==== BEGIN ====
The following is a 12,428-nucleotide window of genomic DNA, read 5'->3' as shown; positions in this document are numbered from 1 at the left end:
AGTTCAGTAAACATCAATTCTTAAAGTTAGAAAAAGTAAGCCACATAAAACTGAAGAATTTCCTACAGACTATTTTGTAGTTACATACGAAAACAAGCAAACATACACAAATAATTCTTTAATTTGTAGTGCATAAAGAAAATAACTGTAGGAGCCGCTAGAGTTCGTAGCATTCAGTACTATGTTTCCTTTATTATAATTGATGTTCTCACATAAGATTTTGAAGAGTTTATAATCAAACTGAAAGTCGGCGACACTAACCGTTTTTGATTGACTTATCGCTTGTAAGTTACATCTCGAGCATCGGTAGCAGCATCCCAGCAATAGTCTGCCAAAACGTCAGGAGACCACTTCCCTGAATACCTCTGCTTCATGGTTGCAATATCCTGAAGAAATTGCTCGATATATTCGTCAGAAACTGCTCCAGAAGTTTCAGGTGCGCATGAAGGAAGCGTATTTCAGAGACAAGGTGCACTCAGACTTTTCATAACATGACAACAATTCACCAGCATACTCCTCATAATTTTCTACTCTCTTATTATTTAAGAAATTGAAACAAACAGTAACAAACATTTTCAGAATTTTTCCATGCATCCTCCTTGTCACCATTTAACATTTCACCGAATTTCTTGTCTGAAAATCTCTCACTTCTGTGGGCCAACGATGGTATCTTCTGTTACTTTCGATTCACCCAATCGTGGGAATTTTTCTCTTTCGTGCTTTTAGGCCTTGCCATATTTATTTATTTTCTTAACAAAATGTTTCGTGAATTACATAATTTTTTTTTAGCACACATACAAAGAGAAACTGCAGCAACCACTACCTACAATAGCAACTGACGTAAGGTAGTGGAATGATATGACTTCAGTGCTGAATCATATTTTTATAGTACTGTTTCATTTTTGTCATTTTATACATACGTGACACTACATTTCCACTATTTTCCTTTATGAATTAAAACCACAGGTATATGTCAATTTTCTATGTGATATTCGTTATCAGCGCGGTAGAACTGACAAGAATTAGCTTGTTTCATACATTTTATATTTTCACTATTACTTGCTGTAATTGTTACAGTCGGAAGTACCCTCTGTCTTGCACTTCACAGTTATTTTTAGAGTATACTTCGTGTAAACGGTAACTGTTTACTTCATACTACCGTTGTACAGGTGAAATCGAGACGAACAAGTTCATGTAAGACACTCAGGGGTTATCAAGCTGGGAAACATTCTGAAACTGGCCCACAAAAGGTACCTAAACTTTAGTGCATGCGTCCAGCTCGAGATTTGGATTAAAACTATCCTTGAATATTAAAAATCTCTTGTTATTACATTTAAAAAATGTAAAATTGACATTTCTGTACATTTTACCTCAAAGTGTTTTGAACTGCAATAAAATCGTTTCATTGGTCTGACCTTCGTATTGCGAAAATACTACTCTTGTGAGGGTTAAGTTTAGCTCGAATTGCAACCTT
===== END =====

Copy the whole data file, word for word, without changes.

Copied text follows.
The following is a 12,428-nucleotide window of genomic DNA, read 5'->3' as shown; positions in this document are numbered from 1 at the left end:
AGTTCAGTAAACATCAATTCTTAAAGTTAGAAAAAGTAAGCCACATAAAACTGAAGAATTTCCTACAGACTATTTTGTAGTTACATACGAAAACAAGCAAACATACACAAATAATTCTTTAATTTGTAGTGCATAAAGAAAATAACTGTAGGAGCCGCTAGAGTTCGTAGCATTCAGTACTATGTTTCCTTTATTATAATTGATGTTCTCACATAAGATTTTGAAGAGTTTATAATCAAACTGAAAGTCGGCGACACTAACCGTTTTTGATTGACTTATCGCTTGTAAGTTACATCTCGAGCATCGGTAGCAGCATCCCAGCAATAGTCTGCCAAAACGTCAGGAGACCACTTCCCTGAATACCTCTGCTTCATGGTTGCAATATCCTGAAGAAATTGCTCGATATATTCGTCAGAAACTGCTCCAGAAGTTTCAGGTGCGCATGAAGGAAGCGTATTTCAGAGACAAGGTGCACTCAGACTTTTCATAACATGACAACAATTCACCAGCATACTCCTCATAATTTTCTACTCTCTTATTATTTAAGAAATTGAAACAAACAGTAACAAACATTTTCAGAATTTTTCCATGCATCCTCCTTGTCACCATTTAACATTTCACCGAATTTCTTGTCTGAAAATCTCTCACTTCTGTGGGCCAACGATGGTATCTTCTGTTACTTTCGATTCACCCAATCGTGGGAATTTTTCTCTTTCGTGCTTTTAGGCCTTGCCATATTTATTTATTTTCTTAACAAAATGTTTCGTGAATTACATAATTTTTTTTTAGCACACATACAAAGAGAAACTGCAGCAACCACTACCTACAATAGCAACTGACGTAAGGTAGTGGAATGATATGACTTCAGTGCTGAATCATATTTTTATAGTACTGTTTCATTTTTGTCATTTTATACATACGTGACACTACATTTCCACTATTTTCCTTTATGAATTAAAACCACAGGTATATGTCAATTTTCTATGTGATATTCGTTATCAGCGCGGTAGAACTGACAAGAATTAGCTTGTTTCATACATTTTATATTTTCACTATTACTTGCTGTAATTGTTACAGTCGGAAGTACCCTCTGTCTTGCACTTCACAGTTATTTTTAGAGTATACTTCGTGTAAACGGTAACTGTTTACTTCATACTACCGTTGTACAGGTGAAATCGAGACGAACAAGTTCATGTAAGACACTCAGGGGTTATCAAGCTGGGAAACATTCTGAAACTGGCCCACAAAAGGTACCTAAACTTTAGTGCATGCGTCCAGCTCGAGATTTGGATTAAAACTATCCTTGAATATTAAAAATCTCTTGTTATTACATTTAAAAAATGTAAAATTGACATTTCTGTACATTTTACCTCAAAGTGTTTTGAACTGCAATAAAATCGTTTCATTGGTCTGACCTTCGTATTGCGAAAATACTACTCTTGTGAGGGTTAAGTTTAGCTCGAATTGCAACCTT